Safety first today, hope for tomorrow
by Lucas Aykroyd|30 DEC 2021
IIHF President Luc Tardif answered questions to the media during a video conference following the cancellation of the 2022 IIHF World Junior Championship.
The decision to cancel the 2022 IIHF World Junior Championship in Edmonton and Red Deer on Wednesday was difficult and disappointing, but ultimately necessary. Health and safety come first. That was the message from international hockey leaders at a press conference in Edmonton on Wednesday afternoon.

"Really, we took the decision based on the safety of the players, the safety of the staff, and all the people working around this tournament,” said IIHF President Luc Tardif. “That was the most important point.”

At the same time, every effort will be made to reschedule not only this elite 10-nation U20 showcase, but also six other tournaments – including the 2022 IIHF Ice Hockey U18 Women’s World Championship, two lower-division U20 men’s tournaments, and three lower-division U18 women’s tournaments – that were slated for January but were cancelled in view of the rapid spread of the Omicron variant during the global COVID-19 pandemic.

So even at this dark time in the hockey world, there is reason for hope. President Tardif’s recurring theme was: “Find a way.”

The press conference also included IIHF Senior Vice-President Petr Briza, IIHF Medical Supervisor Dr. Matt Robins, Hockey Canada CEO Tom Renney, Hockey Canada President and COO Scott Smith, and Hockey Canada Vice-President of Events Dean McIntosh.

“From the outset of the pandemic, we have followed the advice of medical professionals,” Smith said. “It is truly unfortunate that the growing challenges of COVID-19, and especially the Omicron variant, led us to the position we're in today. The decision by the IIHF, which was based on the advice of the medical committee, is a decision that Hockey Canada fully supports.”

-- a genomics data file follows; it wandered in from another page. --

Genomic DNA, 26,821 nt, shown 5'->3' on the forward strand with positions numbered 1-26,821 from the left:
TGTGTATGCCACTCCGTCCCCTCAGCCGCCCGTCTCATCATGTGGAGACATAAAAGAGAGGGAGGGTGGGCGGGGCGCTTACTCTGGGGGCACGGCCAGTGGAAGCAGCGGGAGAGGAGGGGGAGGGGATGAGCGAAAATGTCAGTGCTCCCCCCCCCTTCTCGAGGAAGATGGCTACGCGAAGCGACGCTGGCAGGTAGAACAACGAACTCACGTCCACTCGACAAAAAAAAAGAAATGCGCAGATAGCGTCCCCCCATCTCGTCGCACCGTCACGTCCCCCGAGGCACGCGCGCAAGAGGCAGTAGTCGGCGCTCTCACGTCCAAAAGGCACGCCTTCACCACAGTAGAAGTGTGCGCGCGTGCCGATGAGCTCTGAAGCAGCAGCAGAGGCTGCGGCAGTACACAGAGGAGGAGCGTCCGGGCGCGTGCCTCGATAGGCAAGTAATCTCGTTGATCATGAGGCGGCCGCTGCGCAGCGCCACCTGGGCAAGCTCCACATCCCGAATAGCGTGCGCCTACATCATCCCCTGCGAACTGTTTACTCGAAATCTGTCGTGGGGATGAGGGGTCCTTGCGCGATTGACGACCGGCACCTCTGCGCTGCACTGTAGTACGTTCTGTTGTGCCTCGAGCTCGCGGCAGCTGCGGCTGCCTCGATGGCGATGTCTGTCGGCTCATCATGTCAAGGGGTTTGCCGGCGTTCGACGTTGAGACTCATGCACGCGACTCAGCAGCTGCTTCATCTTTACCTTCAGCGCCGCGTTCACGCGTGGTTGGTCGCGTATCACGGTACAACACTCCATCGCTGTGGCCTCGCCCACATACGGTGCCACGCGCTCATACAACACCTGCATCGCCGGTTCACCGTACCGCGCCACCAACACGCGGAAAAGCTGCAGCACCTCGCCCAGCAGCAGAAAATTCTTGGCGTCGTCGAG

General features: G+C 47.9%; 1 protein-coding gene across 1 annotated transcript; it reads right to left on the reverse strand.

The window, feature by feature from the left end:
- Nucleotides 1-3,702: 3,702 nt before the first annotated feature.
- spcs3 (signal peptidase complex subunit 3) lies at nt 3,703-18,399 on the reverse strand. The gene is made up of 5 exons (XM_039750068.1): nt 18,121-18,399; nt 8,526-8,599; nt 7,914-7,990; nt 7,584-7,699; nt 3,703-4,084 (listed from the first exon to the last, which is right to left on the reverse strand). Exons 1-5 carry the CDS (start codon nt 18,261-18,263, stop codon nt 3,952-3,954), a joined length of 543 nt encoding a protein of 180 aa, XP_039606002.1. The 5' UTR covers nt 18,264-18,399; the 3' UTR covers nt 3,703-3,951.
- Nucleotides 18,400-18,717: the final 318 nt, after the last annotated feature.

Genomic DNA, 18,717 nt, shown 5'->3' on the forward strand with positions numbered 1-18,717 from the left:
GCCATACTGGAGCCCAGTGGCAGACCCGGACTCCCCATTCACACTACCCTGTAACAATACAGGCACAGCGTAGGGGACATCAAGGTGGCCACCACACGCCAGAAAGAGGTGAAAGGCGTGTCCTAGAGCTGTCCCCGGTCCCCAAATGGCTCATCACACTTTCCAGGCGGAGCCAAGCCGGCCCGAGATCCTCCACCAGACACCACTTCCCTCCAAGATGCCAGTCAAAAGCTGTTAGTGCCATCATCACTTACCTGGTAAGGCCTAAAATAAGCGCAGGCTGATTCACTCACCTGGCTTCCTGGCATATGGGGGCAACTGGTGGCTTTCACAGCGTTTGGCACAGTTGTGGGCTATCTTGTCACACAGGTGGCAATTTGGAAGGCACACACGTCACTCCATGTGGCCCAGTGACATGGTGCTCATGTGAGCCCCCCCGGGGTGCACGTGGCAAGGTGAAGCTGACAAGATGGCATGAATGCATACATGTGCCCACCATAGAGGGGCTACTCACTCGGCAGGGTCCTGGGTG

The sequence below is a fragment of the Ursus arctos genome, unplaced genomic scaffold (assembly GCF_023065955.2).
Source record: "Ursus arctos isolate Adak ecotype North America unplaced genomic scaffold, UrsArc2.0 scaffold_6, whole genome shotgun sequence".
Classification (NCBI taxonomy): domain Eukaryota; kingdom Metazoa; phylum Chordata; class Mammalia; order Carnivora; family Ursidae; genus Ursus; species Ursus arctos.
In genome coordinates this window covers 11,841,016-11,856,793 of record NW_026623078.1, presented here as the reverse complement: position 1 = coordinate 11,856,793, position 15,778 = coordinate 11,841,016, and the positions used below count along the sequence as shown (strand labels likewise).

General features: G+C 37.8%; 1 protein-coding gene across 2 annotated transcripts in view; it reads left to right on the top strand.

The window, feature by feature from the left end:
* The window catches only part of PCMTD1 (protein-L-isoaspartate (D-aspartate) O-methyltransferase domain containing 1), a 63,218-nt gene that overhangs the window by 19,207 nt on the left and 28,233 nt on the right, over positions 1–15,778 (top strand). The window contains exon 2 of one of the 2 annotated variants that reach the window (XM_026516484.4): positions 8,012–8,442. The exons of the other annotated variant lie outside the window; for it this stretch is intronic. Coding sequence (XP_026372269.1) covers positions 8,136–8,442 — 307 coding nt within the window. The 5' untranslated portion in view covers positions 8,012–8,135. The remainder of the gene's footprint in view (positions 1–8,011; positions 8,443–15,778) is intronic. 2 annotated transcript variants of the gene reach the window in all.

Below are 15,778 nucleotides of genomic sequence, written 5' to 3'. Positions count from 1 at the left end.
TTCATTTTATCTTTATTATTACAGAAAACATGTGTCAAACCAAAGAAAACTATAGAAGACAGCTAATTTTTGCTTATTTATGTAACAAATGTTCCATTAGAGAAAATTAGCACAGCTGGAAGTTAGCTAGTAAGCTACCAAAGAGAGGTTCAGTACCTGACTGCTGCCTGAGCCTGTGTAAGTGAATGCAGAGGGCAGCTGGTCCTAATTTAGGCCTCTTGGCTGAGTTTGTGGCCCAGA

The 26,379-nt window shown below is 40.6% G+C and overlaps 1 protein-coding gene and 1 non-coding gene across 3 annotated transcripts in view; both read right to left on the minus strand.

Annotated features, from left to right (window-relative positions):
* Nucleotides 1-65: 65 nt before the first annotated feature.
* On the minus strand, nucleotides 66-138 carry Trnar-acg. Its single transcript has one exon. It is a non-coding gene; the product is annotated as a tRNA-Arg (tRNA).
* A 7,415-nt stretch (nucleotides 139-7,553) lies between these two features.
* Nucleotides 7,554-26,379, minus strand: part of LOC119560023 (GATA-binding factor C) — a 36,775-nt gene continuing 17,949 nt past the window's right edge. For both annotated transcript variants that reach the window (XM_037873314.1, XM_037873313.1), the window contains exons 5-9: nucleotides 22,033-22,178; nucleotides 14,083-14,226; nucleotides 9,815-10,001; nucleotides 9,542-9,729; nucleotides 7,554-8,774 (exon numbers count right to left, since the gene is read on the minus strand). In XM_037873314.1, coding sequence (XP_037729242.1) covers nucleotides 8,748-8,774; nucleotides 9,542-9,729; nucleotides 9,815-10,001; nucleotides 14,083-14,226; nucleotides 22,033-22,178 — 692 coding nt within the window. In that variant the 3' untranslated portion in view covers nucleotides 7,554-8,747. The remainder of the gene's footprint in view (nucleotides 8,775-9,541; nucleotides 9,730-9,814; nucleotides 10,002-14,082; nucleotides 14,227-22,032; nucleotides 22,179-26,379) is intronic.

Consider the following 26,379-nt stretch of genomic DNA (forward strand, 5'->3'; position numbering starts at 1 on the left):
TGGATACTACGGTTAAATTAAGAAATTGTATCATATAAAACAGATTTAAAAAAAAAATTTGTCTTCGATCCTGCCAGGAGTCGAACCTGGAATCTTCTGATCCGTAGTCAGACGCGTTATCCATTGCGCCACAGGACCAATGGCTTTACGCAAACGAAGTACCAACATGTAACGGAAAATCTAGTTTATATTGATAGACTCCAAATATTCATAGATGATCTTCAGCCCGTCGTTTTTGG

Tardif emphasized that the quickly changing COVID-19 situation since 15 December, when the teams arrived, had required updating and tightening safety protocols, increasing testing, and adjusting the protective environment at the host venues as the World Juniors moved along.

As positive test results cropped up, three games in two days were forfeited by the U.S. to Switzerland, Czechia to Finland, and Russia to Slovakia. Getting results as little as two hours before games made things even more complicated and challenging. Under such conditions, both the health of the players and the sporting integrity of the competition were in jeopardy. It was necessary to stop.

“I think we mustn't forget that we’re not only looking at the physical health risks to athletes, but also the disruption,” Dr. Robins added. “A positive test means 10 days isolation. And the impact of that disruption on the health and wellbeing of our young athletes isn't something we should underestimate.” 

With all that said, Tardif said that come June, July, or August, after the 2022 IIHF Ice Hockey World Championship in Tampere and Helsinki, Finland we could witness a revived 2022 World Juniors. And that’s good news.

“I hope, first of all, it’s not over,” Tardif said. “Yes, it's a cancellation. We cancelled this event. But I don't want and the organizing committee doesn't want to give up on doing this event if it is possible. So we're going to take the next month to think about it and maybe come up with a good surprise. I think we owe that to the young players to give them this important competition.”